EPA starts agency e-recycling contest

The Environmental Protection Agency has started a contest to see which federal agencies can recycle the most electronic equipment.

The EPA called on all federal facilities to recycle as many of their used computers and other electronics as possible during the next five months. The challenge, issued Nov. 15 in honor of America Recycles Day, will continue through Earth Day, April 22, 2006. Agencies were encouraged to donate their outdated equipment to local schools or the relief efforts of hurricanes Katrina and Rita.

During the initiative, the EPA will spotlight selected federal facilities based on the amount of devices recycled.

According to EPA officials, the federal government is the largest information technology equipment buyer in the world, with an IT budget of more than $60 billion in fiscal 2005. When agencies upgrade their systems, the old hardware usually sits unused, stored in basements, closets and warehouses.

“More sustainable federal government electronics end-of-life management practices would yield reduced toxics and solid waste, improved financial performance for individual agencies and throughout the federal government, and help in the development of a cost-effective national recycling and reuse infrastructure for surplus electronic equipment,” said Khary Cauthen, special assistant to the chairman of the White House Council on Environmental Quality.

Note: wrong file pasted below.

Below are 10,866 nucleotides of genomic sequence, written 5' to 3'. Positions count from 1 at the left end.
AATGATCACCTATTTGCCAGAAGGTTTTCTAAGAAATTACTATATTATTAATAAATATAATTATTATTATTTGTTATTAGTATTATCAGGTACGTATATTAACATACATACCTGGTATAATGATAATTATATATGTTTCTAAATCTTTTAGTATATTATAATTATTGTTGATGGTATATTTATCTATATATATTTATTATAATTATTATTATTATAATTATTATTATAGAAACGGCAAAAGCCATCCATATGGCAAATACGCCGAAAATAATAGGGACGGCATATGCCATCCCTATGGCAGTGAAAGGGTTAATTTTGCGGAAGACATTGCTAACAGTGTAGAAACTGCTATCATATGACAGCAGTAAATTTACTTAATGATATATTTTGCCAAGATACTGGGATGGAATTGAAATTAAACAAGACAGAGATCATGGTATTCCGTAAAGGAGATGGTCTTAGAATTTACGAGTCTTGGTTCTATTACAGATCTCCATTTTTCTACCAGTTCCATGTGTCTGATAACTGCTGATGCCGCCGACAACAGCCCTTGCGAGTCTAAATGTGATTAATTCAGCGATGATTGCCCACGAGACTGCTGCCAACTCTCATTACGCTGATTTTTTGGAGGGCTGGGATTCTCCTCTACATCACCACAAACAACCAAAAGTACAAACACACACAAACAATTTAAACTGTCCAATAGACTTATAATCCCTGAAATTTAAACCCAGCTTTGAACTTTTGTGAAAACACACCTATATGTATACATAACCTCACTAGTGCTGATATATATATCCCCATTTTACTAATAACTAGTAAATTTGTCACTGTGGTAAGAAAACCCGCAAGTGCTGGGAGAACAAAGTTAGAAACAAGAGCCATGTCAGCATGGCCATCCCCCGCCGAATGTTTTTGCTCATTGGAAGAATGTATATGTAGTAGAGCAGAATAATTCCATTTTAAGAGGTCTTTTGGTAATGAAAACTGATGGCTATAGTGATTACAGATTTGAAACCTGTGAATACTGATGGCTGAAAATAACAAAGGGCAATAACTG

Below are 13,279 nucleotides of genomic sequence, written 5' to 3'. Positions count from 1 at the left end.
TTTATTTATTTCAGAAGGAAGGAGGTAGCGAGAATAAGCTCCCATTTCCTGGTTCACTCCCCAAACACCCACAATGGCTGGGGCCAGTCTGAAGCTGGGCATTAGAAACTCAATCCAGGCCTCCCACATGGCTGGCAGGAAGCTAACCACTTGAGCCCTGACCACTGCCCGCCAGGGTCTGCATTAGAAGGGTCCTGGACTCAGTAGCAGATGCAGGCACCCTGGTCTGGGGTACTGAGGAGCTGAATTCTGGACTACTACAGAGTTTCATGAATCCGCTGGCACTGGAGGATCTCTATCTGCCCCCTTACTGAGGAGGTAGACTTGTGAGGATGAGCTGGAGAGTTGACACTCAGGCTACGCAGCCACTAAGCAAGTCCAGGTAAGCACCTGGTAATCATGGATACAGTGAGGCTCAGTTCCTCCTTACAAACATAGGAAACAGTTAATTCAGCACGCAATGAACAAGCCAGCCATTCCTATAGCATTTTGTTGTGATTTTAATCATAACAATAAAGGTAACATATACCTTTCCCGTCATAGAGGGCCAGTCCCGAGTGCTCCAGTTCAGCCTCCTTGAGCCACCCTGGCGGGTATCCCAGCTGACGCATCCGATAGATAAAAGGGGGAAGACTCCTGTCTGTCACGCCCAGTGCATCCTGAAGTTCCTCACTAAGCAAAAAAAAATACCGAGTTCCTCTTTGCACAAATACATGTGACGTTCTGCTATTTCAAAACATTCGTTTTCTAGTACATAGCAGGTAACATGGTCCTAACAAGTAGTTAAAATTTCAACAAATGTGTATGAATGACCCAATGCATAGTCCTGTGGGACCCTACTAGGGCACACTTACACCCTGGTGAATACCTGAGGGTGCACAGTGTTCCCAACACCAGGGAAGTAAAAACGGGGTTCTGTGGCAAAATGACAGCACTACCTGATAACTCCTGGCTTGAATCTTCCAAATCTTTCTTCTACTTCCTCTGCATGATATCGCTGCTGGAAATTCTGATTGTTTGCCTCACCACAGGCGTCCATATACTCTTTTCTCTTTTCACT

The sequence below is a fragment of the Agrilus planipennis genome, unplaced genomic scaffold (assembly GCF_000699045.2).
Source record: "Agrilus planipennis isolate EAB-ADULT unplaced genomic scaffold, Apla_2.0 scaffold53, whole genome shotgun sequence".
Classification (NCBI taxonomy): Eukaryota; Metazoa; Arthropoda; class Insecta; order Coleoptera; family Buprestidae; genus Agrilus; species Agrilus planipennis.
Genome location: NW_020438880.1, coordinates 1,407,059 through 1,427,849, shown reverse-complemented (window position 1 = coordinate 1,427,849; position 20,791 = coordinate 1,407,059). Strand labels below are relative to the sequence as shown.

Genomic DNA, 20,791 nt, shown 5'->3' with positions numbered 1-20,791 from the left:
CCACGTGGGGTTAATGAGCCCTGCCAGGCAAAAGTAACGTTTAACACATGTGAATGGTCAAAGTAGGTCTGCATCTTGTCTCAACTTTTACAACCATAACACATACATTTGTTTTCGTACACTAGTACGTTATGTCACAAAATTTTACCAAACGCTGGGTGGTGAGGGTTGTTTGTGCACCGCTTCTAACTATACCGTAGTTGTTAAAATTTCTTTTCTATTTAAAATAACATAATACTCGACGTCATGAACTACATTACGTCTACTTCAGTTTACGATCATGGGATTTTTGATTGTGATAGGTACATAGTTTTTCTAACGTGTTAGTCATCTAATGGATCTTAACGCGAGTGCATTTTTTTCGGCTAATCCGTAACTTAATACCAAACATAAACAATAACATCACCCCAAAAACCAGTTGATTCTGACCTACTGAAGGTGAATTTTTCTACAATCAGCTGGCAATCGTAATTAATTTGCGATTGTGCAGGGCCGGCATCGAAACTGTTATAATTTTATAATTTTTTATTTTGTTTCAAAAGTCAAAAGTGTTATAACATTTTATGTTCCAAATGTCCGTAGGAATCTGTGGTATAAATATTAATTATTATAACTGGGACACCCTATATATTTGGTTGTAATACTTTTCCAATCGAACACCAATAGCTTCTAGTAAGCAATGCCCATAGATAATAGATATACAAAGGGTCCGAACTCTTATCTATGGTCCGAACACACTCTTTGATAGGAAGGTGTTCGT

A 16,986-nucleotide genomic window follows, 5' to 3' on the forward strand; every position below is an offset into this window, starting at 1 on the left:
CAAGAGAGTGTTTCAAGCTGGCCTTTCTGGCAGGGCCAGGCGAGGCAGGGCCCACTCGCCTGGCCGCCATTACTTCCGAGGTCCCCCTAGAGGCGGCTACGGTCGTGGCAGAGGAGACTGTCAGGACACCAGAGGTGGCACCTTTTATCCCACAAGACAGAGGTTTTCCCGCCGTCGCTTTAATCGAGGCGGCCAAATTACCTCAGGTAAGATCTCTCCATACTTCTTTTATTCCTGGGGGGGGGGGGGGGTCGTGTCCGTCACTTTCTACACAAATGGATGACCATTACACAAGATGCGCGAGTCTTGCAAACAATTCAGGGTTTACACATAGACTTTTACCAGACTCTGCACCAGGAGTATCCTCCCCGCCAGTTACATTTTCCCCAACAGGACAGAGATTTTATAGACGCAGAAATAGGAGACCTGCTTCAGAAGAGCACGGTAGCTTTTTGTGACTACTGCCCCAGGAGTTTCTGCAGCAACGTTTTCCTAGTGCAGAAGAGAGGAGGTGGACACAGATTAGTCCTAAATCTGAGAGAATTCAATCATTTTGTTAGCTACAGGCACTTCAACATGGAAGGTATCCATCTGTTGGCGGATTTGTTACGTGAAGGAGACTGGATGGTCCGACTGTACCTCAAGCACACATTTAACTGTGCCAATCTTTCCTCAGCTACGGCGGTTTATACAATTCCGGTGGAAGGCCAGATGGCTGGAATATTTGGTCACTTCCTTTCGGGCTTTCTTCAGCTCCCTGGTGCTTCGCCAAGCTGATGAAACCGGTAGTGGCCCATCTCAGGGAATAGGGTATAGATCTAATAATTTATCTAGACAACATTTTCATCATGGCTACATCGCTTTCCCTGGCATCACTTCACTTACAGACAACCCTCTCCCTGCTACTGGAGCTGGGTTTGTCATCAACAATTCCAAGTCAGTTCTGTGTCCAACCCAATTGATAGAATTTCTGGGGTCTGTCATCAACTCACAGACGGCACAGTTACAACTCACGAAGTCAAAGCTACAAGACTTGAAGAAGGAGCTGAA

The EPA's public outreach program comes when federal agencies are struggling to pay for recycling.

Many agency officials view the upfront costs of recycling as a burden. Recycling involves additional expenditures for removing data from hard drives, transporting and inspecting equipment and repackaging useful parts.

Federal agencies pay for e-recycling from their existing budgets through a variety of specialized contracting programs.

Some officials have found a way to offset their recycling costs through share-in-savings programs in which they share a portion of the proceeds of recycling with the contractor hired to dispose of the e-waste. Dell, MPC Computers and Liquidity Services are among the companies that offer this service.

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